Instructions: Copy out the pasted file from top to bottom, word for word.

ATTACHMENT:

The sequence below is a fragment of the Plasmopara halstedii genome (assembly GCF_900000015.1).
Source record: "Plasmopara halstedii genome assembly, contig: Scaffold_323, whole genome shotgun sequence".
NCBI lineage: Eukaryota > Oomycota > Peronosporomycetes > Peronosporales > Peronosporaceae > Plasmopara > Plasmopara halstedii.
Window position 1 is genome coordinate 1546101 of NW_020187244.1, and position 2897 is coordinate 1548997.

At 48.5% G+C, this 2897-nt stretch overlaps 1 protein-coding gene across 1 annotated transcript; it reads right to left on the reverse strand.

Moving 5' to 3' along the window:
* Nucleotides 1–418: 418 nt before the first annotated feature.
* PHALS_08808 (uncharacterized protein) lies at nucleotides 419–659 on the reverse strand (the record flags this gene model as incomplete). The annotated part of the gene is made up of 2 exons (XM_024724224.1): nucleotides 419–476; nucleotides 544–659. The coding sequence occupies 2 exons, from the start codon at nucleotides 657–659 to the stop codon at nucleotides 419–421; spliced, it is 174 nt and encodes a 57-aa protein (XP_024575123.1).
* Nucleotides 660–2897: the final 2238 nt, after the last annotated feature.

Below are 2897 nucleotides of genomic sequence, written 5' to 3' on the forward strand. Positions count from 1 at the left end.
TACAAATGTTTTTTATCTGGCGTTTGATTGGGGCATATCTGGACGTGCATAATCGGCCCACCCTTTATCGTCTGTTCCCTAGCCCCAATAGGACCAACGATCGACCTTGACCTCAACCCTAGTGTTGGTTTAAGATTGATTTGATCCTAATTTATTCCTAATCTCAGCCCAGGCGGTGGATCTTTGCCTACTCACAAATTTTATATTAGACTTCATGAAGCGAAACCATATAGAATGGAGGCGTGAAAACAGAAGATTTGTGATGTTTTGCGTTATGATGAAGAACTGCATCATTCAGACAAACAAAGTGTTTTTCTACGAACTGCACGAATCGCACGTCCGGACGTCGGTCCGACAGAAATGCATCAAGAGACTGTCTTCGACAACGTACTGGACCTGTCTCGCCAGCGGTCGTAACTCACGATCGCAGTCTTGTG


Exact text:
The sequence below is a fragment of the Plasmopara halstedii genome (assembly GCF_900000015.1).
Source record: "Plasmopara halstedii genome assembly, contig: Scaffold_323, whole genome shotgun sequence".
NCBI lineage: Eukaryota > Oomycota > Peronosporomycetes > Peronosporales > Peronosporaceae > Plasmopara > Plasmopara halstedii.
Window position 1 is genome coordinate 1546101 of NW_020187244.1, and position 2897 is coordinate 1548997.

At 48.5% G+C, this 2897-nt stretch overlaps 1 protein-coding gene across 1 annotated transcript; it reads right to left on the reverse strand.

Moving 5' to 3' along the window:
* Nucleotides 1–418: 418 nt before the first annotated feature.
* PHALS_08808 (uncharacterized protein) lies at nucleotides 419–659 on the reverse strand (the record flags this gene model as incomplete). The annotated part of the gene is made up of 2 exons (XM_024724224.1): nucleotides 419–476; nucleotides 544–659. The coding sequence occupies 2 exons, from the start codon at nucleotides 657–659 to the stop codon at nucleotides 419–421; spliced, it is 174 nt and encodes a 57-aa protein (XP_024575123.1).
* Nucleotides 660–2897: the final 2238 nt, after the last annotated feature.

Below are 2897 nucleotides of genomic sequence, written 5' to 3' on the forward strand. Positions count from 1 at the left end.
TACAAATGTTTTTTATCTGGCGTTTGATTGGGGCATATCTGGACGTGCATAATCGGCCCACCCTTTATCGTCTGTTCCCTAGCCCCAATAGGACCAACGATCGACCTTGACCTCAACCCTAGTGTTGGTTTAAGATTGATTTGATCCTAATTTATTCCTAATCTCAGCCCAGGCGGTGGATCTTTGCCTACTCACAAATTTTATATTAGACTTCATGAAGCGAAACCATATAGAATGGAGGCGTGAAAACAGAAGATTTGTGATGTTTTGCGTTATGATGAAGAACTGCATCATTCAGACAAACAAAGTGTTTTTCTACGAACTGCACGAATCGCACGTCCGGACGTCGGTCCGACAGAAATGCATCAAGAGACTGTCTTCGACAACGTACTGGACCTGTCTCGCCAGCGGTCGTAACTCACGATCGCAGTCTTGTG